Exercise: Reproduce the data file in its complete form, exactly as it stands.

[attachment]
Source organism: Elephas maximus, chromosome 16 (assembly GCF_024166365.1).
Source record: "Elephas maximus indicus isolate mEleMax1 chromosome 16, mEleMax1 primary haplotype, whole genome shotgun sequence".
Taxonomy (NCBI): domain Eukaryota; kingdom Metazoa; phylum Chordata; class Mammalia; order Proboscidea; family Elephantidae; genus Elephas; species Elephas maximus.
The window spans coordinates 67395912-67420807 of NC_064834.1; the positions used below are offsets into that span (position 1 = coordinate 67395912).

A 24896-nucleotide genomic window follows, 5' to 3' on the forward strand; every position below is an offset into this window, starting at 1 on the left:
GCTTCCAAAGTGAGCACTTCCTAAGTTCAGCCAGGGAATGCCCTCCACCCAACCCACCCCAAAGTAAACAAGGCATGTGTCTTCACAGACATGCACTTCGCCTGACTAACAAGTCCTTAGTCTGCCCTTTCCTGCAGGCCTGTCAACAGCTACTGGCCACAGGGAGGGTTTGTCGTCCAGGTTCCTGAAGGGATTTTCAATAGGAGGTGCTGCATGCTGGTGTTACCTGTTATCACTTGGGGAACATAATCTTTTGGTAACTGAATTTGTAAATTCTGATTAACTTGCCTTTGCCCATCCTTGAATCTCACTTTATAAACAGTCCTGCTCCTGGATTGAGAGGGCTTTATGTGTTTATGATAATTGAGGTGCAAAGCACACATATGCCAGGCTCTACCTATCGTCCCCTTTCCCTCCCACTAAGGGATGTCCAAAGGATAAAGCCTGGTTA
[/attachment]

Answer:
Source organism: Elephas maximus, chromosome 16 (assembly GCF_024166365.1).
Source record: "Elephas maximus indicus isolate mEleMax1 chromosome 16, mEleMax1 primary haplotype, whole genome shotgun sequence".
Taxonomy (NCBI): domain Eukaryota; kingdom Metazoa; phylum Chordata; class Mammalia; order Proboscidea; family Elephantidae; genus Elephas; species Elephas maximus.
The window spans coordinates 67395912-67420807 of NC_064834.1; the positions used below are offsets into that span (position 1 = coordinate 67395912).

A 24896-nucleotide genomic window follows, 5' to 3' on the forward strand; every position below is an offset into this window, starting at 1 on the left:
GCTTCCAAAGTGAGCACTTCCTAAGTTCAGCCAGGGAATGCCCTCCACCCAACCCACCCCAAAGTAAACAAGGCATGTGTCTTCACAGACATGCACTTCGCCTGACTAACAAGTCCTTAGTCTGCCCTTTCCTGCAGGCCTGTCAACAGCTACTGGCCACAGGGAGGGTTTGTCGTCCAGGTTCCTGAAGGGATTTTCAATAGGAGGTGCTGCATGCTGGTGTTACCTGTTATCACTTGGGGAACATAATCTTTTGGTAACTGAATTTGTAAATTCTGATTAACTTGCCTTTGCCCATCCTTGAATCTCACTTTATAAACAGTCCTGCTCCTGGATTGAGAGGGCTTTATGTGTTTATGATAATTGAGGTGCAAAGCACACATATGCCAGGCTCTACCTATCGTCCCCTTTCCCTCCCACTAAGGGATGTCCAAAGGATAAAGCCTGGTTA